As Kass wrote nearly 40 years ago, we must begin “with a serious deliberation about our ends and purposes” in biomedical technology, because “it is indeed the height of irrationality triumphantly to pursue rationalized techniques while insisting that ends or purposes lie beyond rational discourse.”
As an example, the first sentence of one of the council’s publications asks: “What is biotechnology for?” 

Now, Dr. Kass and the rest of the Council weren’t “anti-science,” obviously.  Kass has a doctorate in biology from Harvard, and did molecular biology research at the National Institutes of Health before entering the field of bioethics. But for asking these questions, the entire President’s Council was disbanded by the Obama Administration, and publicly mocked by his team:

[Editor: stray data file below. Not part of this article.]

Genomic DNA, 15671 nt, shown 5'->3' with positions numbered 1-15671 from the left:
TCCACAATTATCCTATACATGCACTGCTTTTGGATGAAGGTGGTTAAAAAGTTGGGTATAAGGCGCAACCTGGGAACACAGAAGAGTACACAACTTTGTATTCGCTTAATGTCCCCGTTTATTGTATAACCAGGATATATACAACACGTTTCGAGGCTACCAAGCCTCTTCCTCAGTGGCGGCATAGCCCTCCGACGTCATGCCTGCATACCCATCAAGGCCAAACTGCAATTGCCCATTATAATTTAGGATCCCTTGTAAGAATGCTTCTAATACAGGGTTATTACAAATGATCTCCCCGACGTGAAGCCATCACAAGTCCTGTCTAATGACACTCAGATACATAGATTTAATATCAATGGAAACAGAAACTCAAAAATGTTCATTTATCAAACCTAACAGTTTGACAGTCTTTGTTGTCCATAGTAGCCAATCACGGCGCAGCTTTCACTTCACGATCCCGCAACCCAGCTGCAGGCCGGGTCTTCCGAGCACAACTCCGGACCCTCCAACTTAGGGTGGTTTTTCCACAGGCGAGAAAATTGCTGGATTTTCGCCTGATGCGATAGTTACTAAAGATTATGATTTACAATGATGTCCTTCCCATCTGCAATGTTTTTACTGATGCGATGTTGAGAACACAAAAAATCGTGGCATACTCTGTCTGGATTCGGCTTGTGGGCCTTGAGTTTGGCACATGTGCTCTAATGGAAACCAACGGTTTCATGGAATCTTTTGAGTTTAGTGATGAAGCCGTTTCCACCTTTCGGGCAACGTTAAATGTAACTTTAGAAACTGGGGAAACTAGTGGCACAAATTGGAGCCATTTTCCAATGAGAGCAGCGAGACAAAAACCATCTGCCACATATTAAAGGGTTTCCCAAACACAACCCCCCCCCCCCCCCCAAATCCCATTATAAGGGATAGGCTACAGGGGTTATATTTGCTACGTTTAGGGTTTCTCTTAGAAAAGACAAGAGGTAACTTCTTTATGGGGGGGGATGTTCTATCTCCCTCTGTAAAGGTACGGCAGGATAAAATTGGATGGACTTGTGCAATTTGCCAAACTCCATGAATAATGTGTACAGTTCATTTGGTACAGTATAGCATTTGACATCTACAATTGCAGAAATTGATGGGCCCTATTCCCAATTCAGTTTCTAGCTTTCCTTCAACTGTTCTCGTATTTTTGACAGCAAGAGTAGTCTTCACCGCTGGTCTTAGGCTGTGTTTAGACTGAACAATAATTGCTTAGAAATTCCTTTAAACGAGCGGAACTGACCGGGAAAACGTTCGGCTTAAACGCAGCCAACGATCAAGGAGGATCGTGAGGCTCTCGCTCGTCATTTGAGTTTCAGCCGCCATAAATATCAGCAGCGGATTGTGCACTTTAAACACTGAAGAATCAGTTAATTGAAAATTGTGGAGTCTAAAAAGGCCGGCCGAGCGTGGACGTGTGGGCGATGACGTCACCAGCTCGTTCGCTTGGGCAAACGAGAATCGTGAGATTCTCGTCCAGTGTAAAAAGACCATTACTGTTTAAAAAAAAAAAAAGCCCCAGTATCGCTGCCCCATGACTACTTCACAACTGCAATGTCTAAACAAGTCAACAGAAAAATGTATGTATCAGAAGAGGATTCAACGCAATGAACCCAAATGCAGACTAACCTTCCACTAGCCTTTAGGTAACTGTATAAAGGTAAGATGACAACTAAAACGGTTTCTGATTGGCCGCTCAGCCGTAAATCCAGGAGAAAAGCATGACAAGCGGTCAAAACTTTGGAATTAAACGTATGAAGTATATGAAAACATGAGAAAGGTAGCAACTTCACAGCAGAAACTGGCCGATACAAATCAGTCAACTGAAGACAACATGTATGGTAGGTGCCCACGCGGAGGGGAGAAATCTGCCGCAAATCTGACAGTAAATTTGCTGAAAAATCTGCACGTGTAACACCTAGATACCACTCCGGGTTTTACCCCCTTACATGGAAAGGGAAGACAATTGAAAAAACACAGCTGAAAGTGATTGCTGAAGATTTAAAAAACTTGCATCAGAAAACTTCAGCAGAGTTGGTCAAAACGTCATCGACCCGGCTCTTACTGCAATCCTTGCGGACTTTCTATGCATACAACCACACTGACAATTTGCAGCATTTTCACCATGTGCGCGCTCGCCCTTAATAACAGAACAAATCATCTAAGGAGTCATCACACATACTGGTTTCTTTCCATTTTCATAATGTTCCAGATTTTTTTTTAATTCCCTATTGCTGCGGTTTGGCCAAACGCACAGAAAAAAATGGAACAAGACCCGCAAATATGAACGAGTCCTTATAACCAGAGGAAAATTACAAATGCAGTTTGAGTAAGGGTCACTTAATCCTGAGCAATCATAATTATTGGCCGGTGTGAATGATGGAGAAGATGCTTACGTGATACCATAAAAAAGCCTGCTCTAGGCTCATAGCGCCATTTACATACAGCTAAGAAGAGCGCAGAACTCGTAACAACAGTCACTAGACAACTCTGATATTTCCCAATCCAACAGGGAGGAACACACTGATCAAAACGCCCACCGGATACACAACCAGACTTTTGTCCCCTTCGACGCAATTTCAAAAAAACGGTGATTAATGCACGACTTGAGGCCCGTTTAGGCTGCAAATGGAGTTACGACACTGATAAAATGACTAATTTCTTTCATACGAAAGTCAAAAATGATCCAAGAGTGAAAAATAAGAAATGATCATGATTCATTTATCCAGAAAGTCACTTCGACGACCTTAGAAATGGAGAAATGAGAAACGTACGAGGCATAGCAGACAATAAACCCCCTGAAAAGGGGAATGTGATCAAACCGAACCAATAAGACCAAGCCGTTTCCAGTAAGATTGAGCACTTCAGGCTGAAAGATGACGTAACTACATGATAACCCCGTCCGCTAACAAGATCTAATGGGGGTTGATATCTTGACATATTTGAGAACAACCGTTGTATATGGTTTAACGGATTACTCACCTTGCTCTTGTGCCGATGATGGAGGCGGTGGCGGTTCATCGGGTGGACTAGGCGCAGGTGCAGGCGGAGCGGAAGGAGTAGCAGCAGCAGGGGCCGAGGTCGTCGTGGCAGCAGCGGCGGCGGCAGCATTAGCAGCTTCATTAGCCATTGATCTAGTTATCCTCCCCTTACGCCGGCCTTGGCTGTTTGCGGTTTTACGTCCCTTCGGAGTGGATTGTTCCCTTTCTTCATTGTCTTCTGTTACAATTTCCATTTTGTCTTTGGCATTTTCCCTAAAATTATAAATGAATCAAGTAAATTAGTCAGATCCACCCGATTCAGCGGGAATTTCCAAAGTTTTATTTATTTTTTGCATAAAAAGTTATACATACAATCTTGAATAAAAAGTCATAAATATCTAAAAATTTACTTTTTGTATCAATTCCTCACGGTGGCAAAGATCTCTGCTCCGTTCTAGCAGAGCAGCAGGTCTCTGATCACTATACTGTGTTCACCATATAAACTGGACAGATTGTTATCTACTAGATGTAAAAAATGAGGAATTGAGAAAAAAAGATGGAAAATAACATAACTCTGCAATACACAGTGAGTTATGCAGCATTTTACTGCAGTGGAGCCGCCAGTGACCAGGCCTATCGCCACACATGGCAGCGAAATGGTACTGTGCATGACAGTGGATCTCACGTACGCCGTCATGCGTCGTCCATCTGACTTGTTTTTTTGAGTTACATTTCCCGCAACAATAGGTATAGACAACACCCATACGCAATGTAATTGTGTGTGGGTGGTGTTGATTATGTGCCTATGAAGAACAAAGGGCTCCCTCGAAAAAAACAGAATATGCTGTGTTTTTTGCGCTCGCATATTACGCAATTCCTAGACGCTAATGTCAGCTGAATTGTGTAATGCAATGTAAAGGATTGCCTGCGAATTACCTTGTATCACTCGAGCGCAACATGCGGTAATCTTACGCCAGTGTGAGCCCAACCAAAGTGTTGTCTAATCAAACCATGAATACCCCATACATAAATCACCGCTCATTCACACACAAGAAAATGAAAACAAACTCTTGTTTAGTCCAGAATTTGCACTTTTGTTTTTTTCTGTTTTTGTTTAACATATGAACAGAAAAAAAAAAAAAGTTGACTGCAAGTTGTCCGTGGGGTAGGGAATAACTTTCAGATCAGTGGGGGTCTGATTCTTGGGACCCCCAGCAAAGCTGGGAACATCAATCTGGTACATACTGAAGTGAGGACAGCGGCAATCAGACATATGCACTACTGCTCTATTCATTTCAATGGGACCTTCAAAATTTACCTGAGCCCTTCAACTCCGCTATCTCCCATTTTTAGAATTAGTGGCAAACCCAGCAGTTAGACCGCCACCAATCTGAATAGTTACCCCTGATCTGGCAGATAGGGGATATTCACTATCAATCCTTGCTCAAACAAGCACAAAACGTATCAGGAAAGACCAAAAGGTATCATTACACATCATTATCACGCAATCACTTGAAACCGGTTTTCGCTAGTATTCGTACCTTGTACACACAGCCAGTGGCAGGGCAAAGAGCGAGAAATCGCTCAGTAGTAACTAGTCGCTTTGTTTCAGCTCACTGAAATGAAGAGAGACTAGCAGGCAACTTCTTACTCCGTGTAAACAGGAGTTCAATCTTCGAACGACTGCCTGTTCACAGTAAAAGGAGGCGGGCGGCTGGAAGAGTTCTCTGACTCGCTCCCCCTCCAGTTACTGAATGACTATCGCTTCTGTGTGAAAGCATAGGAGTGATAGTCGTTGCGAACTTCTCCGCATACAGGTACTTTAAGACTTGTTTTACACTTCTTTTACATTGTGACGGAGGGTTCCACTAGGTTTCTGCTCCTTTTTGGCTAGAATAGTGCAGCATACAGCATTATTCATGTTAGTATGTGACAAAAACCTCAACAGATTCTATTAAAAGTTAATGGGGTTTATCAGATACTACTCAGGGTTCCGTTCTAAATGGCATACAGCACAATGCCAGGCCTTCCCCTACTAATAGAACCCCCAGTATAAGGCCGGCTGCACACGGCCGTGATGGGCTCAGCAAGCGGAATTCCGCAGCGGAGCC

A White House press officer told The New York Times that the council was being disbanded “because it was designed by the Bush administration to be ‘a philosophically leaning advisory group’ that favored discussion over developing a shared consensus.” Obama will appoint a new bioethics commission that “offers practical policy options.”
The article quotes Alta Charo as saying that the Bush council “‘seemed more like a public debating society’ and that a new commission should focus on helping the government form ethically defensible policy.” 

Charo’s leering is disturbing: she’s playing the Parker Selfridge to Kass’ Dr. Augustine (that’s an Avatar reference, folks), demanding Kass and Co. shut up with their silly “ethical concerns” so we can do what we want to do.

II. The Irrelevance of Embryonic Stem Cell Research